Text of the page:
Chef Meets E-2 Requirements For Treaty Investor Visa
- Applicant: Mr. Chang
- Nationality: Taiwan (Republic of China)
- Applying for: Treaty Investors
- Case type: E-2
- The client did not hold strictly managerial responsibilities in his professional role
- Had to present the structure of an unconventional/evolving business model
- Chef team was based in Taiwan while the clients were based in the U.S.
Mr. Chang, a Taiwanese chef and entrepreneur, began a full-service culinary consultation business focused on assisting his clients to implement fresh and unique ideas for their restaurants. And though Mr. Chang himself was the primary visionary who gathered the hardworking team and secured the initial funding, he decided to partner with a U.S. investor as his thriving business began expanding overseas.
To oversee the operations of his newly-established branch, then, he would have to come to the U.S. for at least long enough to implement the groundwork and begin selling his company’s services to this very different market. There were three very important contracts with various restaurants pending, and securing them was something Mr. Chang needed to be present for. If he was unable to make the trip, the many months of hard work he poured into this business expansion venture (not to mention the extremely hefty amount of money already spent on it) would have been all for nothing.
Unfortunately, obtaining an E-2 visa can be a notoriously complicated process– even when the applicant is adhering to a straightforward and conventional business model. Thus, further complicating Mr. Chang’s chances of approval was the fact that the innovative structure of his enterprise left it unclear just how much financial and managerial control he truly had over the overall operation and what were his specific executive responsibilities.
Comprehending the sheer importance of being approved for an E-2 visa on his first try, Mr. Chang brought his case to Tsang & Associates for help in presenting his information and intentions clearly and concisely.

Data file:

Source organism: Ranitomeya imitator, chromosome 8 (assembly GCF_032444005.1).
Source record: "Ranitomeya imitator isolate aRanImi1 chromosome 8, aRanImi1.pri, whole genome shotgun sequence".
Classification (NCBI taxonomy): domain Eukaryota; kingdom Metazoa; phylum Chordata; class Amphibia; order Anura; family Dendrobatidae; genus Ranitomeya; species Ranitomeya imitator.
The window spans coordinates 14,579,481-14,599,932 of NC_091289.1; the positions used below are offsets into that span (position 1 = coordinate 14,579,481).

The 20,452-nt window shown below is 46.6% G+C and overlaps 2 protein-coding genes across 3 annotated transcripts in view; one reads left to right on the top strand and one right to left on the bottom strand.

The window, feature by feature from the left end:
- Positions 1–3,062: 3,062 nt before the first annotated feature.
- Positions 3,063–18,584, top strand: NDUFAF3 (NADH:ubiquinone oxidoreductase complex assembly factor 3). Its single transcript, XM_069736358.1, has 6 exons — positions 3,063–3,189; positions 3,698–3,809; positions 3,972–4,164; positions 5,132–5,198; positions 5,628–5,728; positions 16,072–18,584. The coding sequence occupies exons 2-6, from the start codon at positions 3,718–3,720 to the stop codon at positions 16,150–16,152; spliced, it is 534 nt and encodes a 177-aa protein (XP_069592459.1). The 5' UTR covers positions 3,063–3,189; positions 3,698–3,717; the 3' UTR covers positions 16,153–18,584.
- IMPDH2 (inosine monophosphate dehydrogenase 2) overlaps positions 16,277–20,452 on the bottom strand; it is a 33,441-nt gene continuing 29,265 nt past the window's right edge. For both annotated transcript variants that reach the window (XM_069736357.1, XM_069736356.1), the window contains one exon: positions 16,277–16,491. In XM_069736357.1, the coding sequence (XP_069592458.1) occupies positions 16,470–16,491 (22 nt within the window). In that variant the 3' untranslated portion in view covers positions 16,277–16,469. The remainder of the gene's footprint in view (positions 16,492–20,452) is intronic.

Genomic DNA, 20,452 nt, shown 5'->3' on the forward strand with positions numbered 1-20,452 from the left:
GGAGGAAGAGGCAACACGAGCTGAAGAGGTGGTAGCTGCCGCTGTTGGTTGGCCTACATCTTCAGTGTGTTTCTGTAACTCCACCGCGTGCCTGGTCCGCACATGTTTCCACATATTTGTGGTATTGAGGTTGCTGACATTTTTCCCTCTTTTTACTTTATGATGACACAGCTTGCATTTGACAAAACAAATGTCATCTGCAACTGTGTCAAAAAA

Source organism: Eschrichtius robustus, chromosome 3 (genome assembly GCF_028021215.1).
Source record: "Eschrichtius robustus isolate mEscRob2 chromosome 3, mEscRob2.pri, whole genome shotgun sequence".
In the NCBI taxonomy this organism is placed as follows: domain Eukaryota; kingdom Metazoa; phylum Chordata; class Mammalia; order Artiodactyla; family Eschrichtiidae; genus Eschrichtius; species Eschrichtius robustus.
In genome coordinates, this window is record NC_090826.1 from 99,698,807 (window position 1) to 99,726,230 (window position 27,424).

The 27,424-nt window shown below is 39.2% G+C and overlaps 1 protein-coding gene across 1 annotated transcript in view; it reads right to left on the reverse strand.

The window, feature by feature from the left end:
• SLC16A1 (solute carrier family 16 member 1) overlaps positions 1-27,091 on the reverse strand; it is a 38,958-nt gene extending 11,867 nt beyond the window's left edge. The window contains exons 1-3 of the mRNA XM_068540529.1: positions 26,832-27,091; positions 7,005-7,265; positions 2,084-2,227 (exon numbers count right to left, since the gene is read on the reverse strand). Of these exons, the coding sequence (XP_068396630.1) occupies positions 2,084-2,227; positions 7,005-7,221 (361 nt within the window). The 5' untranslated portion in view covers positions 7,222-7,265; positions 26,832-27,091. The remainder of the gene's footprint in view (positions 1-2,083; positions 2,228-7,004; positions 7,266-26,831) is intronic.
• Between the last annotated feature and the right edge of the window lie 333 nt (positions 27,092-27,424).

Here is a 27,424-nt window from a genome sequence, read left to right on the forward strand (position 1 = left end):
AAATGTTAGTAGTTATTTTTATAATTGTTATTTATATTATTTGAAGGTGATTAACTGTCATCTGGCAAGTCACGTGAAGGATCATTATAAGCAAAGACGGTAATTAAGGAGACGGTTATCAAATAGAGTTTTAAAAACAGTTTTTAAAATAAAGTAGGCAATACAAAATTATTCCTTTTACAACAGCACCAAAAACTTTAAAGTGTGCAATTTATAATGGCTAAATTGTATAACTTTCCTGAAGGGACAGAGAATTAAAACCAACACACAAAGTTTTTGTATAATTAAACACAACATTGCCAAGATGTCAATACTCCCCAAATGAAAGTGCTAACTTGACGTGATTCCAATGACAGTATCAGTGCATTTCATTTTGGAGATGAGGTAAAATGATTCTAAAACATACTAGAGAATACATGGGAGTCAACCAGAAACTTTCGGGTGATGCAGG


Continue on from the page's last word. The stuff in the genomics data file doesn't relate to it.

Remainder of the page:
KEYS TO SUCCESS
Being that our legal team has had resounding success navigating the rather intimidating E-2 visa application process in the past, we were immediately able to begin working with Mr. Chang to compile all the relevant information, documents, and evidence that USCIS normally requires. We showed that, together with another investor, Mr. Chang contributed a total investment of $200,000 in starting the company. Examining Mr. Chang’s $100,000 contribution alone, we proved both that the funds were obtained legitimately (a loan from a lifelong mentor) and that the investment had given him 50% ownership of the company. Having clarified Mr. Chang’s significant financial stake in the business, we proceeded to relay how Mr. Chang’s operation methods differed from normal consulting firms, emphasizing his ultimate mission of completely revolutionizing the way restaurants run and become sustainable.
Moving forward, we highlighted the promising prospects of the company as a whole by showing the current size of its Taiwanese and U.S. branches, plus its projected growth by 2020. In articulating the details of Mr. Chang’s investments and elaborating upon the somewhat-unorthodox practices of the business, we were able to prove his position as an executive (and therefore his E-2 eligibility) by unpacking his entire day-to-day responsibilities one at a time. We analyzed a typical day in the professional life of our client, showing his routine managerial responsibilities, as well as the percentage of time he generally spends on each of them.
All of this information together painted an exceptionally vivid picture of Mr. Chang’s very intricate plan for the continued growth of his company in the upcoming years. In presenting it all to USCIS, we posited that Mr. Chang’s temporary residence in the U.S. was completely necessary for finalizing the lucrative restaurant contracts and further expanding his already-successful international business.
Mr. Chang’s E-2 visa was approved. He was extremely grateful for the opportunity to continue conducting business in the U.S. He was able to resume working on closing the crucial contracts and sharing his innovative ideas with other culinary business owners. Mr. Chang cannot wait to see what the future has in store for his company.